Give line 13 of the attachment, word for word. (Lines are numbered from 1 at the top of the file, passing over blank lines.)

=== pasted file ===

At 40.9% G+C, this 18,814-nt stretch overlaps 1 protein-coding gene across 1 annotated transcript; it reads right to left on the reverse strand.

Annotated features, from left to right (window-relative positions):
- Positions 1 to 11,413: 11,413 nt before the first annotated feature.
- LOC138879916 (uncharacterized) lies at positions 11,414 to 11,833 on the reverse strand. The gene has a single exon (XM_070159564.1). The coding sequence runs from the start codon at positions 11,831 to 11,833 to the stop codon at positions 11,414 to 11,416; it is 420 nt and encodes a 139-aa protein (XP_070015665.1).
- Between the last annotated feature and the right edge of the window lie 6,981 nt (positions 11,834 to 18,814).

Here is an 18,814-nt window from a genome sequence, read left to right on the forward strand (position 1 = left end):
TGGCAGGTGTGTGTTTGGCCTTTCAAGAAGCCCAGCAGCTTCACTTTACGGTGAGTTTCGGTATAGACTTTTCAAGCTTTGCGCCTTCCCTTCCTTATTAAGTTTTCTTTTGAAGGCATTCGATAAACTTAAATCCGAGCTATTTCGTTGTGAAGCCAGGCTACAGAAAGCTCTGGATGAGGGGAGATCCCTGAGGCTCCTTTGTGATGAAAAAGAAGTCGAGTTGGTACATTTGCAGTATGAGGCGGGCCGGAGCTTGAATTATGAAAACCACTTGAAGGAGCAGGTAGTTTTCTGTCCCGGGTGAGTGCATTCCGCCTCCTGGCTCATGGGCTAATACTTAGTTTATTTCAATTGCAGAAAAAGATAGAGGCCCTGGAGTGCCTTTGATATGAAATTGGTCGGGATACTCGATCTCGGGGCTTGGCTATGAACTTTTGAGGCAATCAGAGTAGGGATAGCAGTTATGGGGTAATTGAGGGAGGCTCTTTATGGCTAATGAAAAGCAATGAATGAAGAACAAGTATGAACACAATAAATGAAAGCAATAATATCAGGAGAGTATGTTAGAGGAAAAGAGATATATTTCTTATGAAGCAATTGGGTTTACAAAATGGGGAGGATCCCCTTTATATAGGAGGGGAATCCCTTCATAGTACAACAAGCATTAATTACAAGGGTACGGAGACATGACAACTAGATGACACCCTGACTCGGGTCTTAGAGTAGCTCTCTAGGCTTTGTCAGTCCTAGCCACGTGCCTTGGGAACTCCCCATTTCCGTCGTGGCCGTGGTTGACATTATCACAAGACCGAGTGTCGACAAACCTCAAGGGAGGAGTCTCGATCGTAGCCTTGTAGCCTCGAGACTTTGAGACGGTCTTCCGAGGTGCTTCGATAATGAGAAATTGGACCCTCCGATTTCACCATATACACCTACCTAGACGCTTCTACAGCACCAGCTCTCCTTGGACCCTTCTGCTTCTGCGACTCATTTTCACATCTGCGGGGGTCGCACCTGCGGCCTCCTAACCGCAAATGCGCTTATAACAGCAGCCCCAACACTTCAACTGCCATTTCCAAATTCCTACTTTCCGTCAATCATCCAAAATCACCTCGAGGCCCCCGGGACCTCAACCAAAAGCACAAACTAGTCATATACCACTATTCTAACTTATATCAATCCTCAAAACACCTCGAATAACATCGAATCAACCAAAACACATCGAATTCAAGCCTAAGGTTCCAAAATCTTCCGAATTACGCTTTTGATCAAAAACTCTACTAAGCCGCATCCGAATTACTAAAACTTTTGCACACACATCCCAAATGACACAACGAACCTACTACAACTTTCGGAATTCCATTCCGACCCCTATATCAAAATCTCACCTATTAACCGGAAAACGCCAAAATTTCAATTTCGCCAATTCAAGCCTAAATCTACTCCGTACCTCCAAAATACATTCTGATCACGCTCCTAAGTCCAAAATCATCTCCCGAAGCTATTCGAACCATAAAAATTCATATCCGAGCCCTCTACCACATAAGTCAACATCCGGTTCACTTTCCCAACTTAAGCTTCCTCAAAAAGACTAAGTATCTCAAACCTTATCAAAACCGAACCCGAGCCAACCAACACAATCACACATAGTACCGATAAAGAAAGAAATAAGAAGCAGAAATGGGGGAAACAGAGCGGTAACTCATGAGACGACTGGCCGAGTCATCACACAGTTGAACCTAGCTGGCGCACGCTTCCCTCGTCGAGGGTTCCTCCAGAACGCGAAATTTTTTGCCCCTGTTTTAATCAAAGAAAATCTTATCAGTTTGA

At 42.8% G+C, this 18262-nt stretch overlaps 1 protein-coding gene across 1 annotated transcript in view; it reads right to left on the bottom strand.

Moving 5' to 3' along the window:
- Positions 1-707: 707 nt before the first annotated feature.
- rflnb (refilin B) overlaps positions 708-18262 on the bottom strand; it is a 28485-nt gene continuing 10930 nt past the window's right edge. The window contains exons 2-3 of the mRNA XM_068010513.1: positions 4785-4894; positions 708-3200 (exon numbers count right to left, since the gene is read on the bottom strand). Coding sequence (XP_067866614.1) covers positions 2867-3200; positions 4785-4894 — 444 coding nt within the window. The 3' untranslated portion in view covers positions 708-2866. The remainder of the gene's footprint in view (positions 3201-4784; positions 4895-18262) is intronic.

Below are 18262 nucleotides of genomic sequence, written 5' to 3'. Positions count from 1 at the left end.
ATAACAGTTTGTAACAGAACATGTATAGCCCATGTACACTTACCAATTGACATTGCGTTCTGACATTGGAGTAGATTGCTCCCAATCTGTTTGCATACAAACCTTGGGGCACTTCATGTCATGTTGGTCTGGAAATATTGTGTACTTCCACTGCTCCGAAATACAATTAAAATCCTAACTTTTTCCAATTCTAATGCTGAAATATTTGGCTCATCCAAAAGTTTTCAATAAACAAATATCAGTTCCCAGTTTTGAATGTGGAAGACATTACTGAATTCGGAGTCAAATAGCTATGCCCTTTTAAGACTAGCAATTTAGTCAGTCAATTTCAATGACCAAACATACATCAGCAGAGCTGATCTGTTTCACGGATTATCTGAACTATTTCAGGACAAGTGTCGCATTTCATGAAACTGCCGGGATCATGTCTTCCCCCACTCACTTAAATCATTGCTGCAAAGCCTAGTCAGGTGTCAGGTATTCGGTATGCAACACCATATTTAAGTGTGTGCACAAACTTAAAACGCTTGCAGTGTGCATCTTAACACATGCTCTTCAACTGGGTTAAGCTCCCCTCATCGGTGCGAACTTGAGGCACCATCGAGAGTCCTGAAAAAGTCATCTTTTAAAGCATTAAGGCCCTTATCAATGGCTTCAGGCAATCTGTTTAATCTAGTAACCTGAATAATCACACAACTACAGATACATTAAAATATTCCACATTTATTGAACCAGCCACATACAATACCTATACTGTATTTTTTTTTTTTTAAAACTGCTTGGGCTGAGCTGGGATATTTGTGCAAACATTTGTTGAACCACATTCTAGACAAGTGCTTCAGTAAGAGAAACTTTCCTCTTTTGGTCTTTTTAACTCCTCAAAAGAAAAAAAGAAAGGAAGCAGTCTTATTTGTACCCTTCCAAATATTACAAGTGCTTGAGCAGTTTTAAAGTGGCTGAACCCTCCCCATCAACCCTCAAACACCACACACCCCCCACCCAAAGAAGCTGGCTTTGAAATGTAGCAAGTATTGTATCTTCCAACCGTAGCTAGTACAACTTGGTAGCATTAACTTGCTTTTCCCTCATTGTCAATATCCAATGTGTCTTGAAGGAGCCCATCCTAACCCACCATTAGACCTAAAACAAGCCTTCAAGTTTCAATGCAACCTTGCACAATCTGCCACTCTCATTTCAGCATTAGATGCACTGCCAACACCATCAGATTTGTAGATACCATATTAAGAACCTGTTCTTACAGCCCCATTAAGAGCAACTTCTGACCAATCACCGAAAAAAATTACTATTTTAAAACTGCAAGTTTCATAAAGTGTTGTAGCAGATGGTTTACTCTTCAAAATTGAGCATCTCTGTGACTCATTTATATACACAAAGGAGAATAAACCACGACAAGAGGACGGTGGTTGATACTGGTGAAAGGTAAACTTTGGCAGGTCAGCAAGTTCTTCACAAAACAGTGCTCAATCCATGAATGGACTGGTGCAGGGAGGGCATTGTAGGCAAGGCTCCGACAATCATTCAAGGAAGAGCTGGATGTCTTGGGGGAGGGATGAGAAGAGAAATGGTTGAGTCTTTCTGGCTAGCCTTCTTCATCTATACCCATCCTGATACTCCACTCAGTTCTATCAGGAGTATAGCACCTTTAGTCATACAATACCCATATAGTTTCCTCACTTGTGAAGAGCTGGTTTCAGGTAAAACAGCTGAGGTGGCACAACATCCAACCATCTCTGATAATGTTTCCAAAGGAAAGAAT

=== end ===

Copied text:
ATAACAGTTTGTAACAGAACATGTATAGCCCATGTACACTTACCAATTGACATTGCGTTCTGACATTGGAGTAGATTGCTCCCAATCTGTTTGCATACAAACCTTGGGGCACTTCATGTCATGTTGGTCTGGAAATATTGTGTACTTCCACTGCTCCGAAATACAATTAAAATCCTAACTTTTTCCAATTCTAATGCTGAAATATTTGGCTCATCCAAAAGTTTTCAATAAACAAATATCAGTTCCCAGTTTTGAATGTGGAAGACATTACTGAATTCGGAGTCAAATAGCTATGCCCTTTTAAGACTAGCAATTTAGTCAGTCAATTTCAATGACCAAACATACATCAGCAGAGCTGATCTGTTTCACGGATTATCTGAACTATTTCAGGACAAGTGTCGCATTTCATGAAACTGCCGGGATCATGTCTTCCCCCACTCACTTAAATCATTGCTGCAAAGCCTAGTCAGGTGTCAGGTATTCGGTATGCAACACCATATTTAAGTGTGTGCACAAACTTAAAACGCTTGCAGTGTGCATCTTAACACATGCTCTTCAACTGGGTTAAGCTCCCCTCATCGGTGCGAACTTGAGGCACCATCGAGAGTCCTGAAAAAGTCATCTTTTAAAGCATTAAGGCCCTTATCAATGGCTTCAGGCAATCTGTTTAATCTAGTAACCTGAATAATCACACAACTACAGATACATTAAAATATTCCACATTTATTGAACCAGCCACATACAATACCTATACTGTATTTTTTTTTTTTTAAAACTGCTTGGGCTGAGCTGGGATATTTGTGCAAACATTTGTTGAACCACATTCTAGACAAGTGCTTCAGTAAGAGAAACTTTCCTCTTTTGGTCTTTTTAACTCCTCAAAAGAAAAAAAGAAAGGAAGCAGTCTTATTTGTACCCTTCCAAATATTACAAGTGCTTGAGCAGTTTTAAAGTGGCTGAACCCTCCCCATCAACCCTCAAACACCACACACCCCCCACCCAAAGAAGCTGGCTTTGAAATGTAGCAAGTATTGTATCTTCCAACCGTAGCTAGTACAACTTGGTAGCATTAACTTGCTTTTCCCTCATTGTCAATATCCAATGTGTCTTGAAGGAGCCCATCCTAACCCACCATTAGACCTAAAACAAGCCTTCAAGTTTCAATGCAACCTTGCACAATCTGCCACTCTCATTTCAGCATTAGATGCACTGCCAACACCATCAGATTTGTAGATACCATATTAAGAACCTGTTCTTACAGCCCCATTAAGAGCAACTTCTGACCAATCACCGAAAAAAATTACTATTTTAAAACTGCAAGTTTCATAAAGTGTTGTAGCAGATGGTTTACTCTTCAAAATTGAGCATCTCTGTGACTCATTTATATACACAAAGGAGAATAAACCACGACAAGAGGACGGTGGTTGATACTGGTGAAAGGTAAACTTTGGCAGGTCAGCAAGTTCTTCACAAAACAGTGCTCAATCCATGAATGGACTGGTGCAGGGAGGGCATTGTAGGCAAGGCTCCGACAATCATTCAAGGAAGAGCTGGATGTCTTGGGGGAGGGATGAGAAGAGAAATGGTTGAGTCTTTCTGGCTAGCCTTCTTCATCTATACCCATCCTGATACTCCACTCAGTTCTATCAGGAGTATAGCACCTTTAGTCATACAATACCCATATAGTTTCCTCACTTGTGAAGAGCTGGTTTCAGGTAAAACAGCTGAGGTGGCACAACATCCAACCATCTCTGATAATGTTTCCAAAGGAAAGAAT